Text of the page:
One the one hand, preaching has become more tentative than before, no longer emanating from the certainty of a fixed and stable "truth". One the other hand, preachers tend to be verypragmatic in their approach, desperately trying not to rock the (sinking) boat too much. Preaching has to an extent taken on the mode of maintenance, rather than being an expression of innovative theology.

Paradoxically enough, another strand could be identified in the various efforts that are made to retain those members who still show up for worship services, with liturgical experimentationtaking place within the DRC in a way that few would dared have dream of before. In many cases congregations are structured according to market-driven and consumerist considerations,coupled with the copious use of modern technology. Preaching and liturgy have become geared towards the attraction and entertainment of people.

A common denominator in most of these homiletic and liturgical practices seems to be the fact that they are fundamentally introversive. Whilst many (mostly white) South Africans have immigrated to other countries, those remaining in South Africa seem to be emigrating inwardly.37 The hermeneutical movement of the apartheid era into the potential of the people's pietistic reserves now takes on different forms: no longer to rectify the state of society according to certain nationalistic ideals, but simply to escape from all responsibilities regarding the new South African society. This stance is sometimes embodied in what could be called an ascetic liturgy, in which, for instance issues such as poverty are not reflected at all.38 Ethical preaching that impacts on societal issues seems to be glaringly absent.39

It is clear that South Africa, as a young democracy, is struggling to find its identity.40 In the euphoria of the political transition in 1994, much was made of the uniqueness of South Africa as a "unity in diversity", epitomized in Archbishop Desmond Tutu's colourful phrase: rainbow nation. The dark days of ethnocracy and pigmentocracy seemed to be over. Since then, however, there have been some indications that people are again retreating into ethnic categories when trying to define their identity, sometimes even in fundamentalist ways.

That this has affected the church and her preaching seems to be evident. A sad expression of this is the fact that the church (at least the Reformed Family of Churches) is still to a large extent separated structurally. Therefore the unified, prophetic voice of (Reformed) churches in South Africa is absent: it is as if the church has lost its energy to protest against societal evils like poverty, corruption, crime, stigmatization, etc.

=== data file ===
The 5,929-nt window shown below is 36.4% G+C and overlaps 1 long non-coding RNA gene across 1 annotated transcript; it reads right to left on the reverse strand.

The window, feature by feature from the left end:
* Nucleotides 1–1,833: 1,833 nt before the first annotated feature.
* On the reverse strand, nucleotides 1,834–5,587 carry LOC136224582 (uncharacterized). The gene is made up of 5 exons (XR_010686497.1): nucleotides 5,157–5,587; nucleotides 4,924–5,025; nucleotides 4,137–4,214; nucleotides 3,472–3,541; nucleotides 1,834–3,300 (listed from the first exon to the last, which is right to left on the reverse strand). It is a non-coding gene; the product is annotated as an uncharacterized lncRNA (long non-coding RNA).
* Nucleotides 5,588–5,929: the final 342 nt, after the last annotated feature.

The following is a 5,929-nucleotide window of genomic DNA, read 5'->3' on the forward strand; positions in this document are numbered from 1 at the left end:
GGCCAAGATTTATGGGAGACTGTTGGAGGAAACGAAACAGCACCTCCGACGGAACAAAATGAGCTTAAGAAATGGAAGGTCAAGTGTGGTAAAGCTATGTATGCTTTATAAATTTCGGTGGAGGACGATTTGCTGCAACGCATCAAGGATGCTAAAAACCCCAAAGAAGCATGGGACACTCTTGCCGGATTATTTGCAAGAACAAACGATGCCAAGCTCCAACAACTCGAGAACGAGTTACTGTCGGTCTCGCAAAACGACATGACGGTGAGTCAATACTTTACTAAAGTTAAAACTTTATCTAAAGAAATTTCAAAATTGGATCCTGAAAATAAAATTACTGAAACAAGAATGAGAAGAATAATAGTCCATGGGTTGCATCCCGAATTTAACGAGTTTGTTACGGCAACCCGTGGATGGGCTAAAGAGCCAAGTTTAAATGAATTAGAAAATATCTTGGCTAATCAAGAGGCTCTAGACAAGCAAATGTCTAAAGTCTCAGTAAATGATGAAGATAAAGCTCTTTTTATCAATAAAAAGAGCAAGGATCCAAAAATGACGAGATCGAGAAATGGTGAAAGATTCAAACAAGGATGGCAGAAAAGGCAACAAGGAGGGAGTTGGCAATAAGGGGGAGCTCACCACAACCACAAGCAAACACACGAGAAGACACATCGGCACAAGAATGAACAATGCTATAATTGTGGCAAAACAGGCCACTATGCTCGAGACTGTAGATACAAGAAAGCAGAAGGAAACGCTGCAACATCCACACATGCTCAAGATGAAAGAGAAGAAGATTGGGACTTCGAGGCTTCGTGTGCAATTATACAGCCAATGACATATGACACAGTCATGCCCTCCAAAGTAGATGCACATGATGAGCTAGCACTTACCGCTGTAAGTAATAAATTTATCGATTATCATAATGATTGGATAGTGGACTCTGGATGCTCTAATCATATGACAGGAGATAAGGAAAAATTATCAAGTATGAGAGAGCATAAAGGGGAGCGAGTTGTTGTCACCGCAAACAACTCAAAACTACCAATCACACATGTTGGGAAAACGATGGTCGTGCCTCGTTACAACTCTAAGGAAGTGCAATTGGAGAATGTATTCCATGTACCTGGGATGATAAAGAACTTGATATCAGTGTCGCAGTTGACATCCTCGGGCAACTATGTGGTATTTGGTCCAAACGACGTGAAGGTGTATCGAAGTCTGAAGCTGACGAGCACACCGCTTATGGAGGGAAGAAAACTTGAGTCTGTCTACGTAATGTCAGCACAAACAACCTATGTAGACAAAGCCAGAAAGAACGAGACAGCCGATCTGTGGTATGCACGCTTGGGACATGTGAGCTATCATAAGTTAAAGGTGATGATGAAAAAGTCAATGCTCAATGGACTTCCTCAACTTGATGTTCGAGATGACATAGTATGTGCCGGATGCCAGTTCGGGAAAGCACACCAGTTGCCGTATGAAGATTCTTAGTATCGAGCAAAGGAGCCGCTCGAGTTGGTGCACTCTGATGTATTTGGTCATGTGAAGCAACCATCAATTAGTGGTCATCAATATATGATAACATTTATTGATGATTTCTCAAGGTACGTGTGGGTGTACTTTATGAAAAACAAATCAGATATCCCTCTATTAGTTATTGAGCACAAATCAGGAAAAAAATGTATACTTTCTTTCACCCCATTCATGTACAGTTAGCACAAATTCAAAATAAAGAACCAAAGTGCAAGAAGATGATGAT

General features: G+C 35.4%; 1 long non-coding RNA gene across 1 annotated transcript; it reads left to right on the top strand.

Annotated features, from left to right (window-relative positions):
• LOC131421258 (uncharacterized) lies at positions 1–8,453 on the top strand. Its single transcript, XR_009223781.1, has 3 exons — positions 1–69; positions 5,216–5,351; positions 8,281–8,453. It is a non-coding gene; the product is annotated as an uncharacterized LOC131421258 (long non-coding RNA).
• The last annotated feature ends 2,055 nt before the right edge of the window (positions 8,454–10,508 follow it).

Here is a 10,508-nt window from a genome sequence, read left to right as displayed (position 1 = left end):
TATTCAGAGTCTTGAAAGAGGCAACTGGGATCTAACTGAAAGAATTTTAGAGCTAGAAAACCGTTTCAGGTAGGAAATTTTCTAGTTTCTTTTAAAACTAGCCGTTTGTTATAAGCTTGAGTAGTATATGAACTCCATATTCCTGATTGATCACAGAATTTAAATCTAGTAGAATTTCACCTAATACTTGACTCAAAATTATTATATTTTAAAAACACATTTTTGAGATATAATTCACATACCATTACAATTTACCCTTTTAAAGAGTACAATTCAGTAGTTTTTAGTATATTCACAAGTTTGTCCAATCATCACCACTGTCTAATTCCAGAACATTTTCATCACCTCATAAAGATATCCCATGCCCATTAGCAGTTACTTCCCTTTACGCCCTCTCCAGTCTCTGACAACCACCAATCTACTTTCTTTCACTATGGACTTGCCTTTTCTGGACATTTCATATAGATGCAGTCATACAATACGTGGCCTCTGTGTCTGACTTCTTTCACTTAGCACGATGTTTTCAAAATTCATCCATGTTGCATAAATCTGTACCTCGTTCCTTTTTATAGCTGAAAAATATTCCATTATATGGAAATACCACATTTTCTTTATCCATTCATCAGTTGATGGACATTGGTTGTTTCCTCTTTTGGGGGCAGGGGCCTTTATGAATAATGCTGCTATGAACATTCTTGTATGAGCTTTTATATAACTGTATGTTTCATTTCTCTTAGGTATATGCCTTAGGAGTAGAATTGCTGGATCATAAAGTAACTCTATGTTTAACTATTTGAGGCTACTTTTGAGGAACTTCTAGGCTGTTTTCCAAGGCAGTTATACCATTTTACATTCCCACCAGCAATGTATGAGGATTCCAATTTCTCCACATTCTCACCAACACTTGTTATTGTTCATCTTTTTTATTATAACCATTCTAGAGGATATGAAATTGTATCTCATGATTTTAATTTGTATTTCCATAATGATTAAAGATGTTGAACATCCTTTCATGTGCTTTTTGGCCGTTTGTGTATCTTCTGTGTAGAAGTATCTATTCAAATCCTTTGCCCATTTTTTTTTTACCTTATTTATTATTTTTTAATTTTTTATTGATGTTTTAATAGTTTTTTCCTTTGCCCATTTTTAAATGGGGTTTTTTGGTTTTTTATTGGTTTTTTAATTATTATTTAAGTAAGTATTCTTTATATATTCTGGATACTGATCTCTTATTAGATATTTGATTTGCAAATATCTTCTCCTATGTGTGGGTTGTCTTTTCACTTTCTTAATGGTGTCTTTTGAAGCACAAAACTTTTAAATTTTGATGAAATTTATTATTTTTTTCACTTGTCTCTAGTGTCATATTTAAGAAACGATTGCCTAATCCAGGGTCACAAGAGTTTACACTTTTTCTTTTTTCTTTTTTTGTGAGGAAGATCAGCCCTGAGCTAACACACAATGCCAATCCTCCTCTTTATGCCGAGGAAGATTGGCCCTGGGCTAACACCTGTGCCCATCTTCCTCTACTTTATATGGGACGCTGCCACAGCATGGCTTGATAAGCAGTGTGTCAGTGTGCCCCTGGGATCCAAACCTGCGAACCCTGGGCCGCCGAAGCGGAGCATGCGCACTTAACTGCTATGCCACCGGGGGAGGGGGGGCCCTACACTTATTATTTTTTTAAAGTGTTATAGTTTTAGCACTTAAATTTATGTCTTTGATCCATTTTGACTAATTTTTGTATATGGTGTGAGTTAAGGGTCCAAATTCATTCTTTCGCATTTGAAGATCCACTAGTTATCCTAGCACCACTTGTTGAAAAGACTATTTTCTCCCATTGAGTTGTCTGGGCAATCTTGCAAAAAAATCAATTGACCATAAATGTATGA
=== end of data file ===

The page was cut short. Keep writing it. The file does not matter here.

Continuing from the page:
It is as if the myth of separation between "us" and "them", so integral to the ideology of apartheid, has come back to haunt us.

While fear formed the heuristic experience in stereotypical apartheid sermons, causing the listeners to cling to the past, and while anticipation was the fundamental experience evoked by political and eschatological preachers like Desmond Tutu - opening up hope for the future, already celebrated in the present, it would seem that the current experience evoked by many sermons is that of uncertainty on the one hand (not knowing what the future holds) and introversion on the other (fleeing from political responsibility in the present).

In South Africa we have had our share of preaching events; we have had our variety of preaching experiences. We have, for instance, experienced fear in the past - fear for losing what is known, fear for change. We seem to be experiencing fear again - fear for the future, fear born out of uncertainty. In many ways, we are like Sigmund Freud's child, sitting in the dark, fearing the unknown.

We have heard voices that created worlds of darkness, and we have heard voices that created worlds of light.

It is time for the voices of light to speak up again, so that it becomes brighter.



1 Abbreviated version of paper delivered at the Internationales Bugenhagen-Symposium. Atelier Sprache Braunschweig/ Theologische Fakultät Leipzig, on theme "Erlebnis Predigt". 16-18 September 2013.
2 Sigmund Freud, A General Introduction to Psychoanalysis (New York: Boni and Liveright, 1920), 352.
3 Africans, indeed, have a more systemic understanding of life. Life is a dynamic space for holistic relationships, an integral whole of cosmic and social events. Africans adopt a non-analytical approach to our existence on this planet, epitomized in the words of AA Berinyuu: "In Africa, there is no division and/or differentiation between the animate and inanimate, between the spirit and matter, between living and non-living, dead and living, physical and metaphysical, secular and sacred, the body and the spirit, etc. Most Africans generally believe that everything (human beings included) is in constant relationship with one another and with the invisible world, and that people are in a state of complete dependence upon those invisible powers and beings. Hence, Africans are convinced that in the activities of life, harmony, balance or tranquillity must constantly be sought and maintained. Society is not segmented into, for example, medicine, sociology, law, politics and religion. Life is a liturgy of celebration for the victories and/or sacrifices of others." Berinyuu A.A., Pastoral Care to the Sick in Africa (Frankfurt am Main: Peter Lang, 1988), 5. This differs from certain Western approaches to life. Whilst analyses, solutions and consumerism are typical of the latter, myth and symbol, ritual and rhythm determine everyday life in the African context.
4 Actually one cannot speak of African culture in the singular. Africa is a vast continent, incorporating a wide variety of cultures and ethnic groups. Northern Africa differs totally from Southern Africa. The term "Africa" does not denote one homogenous group.
5 It is interesting to note that music was called "sound-speech" (Klangrede) as far back as 1739, for instance by Johann Mattheson, Der vollkommene Capellmeister (Hamburg: Verlag von Warned, 1739), 17, 25.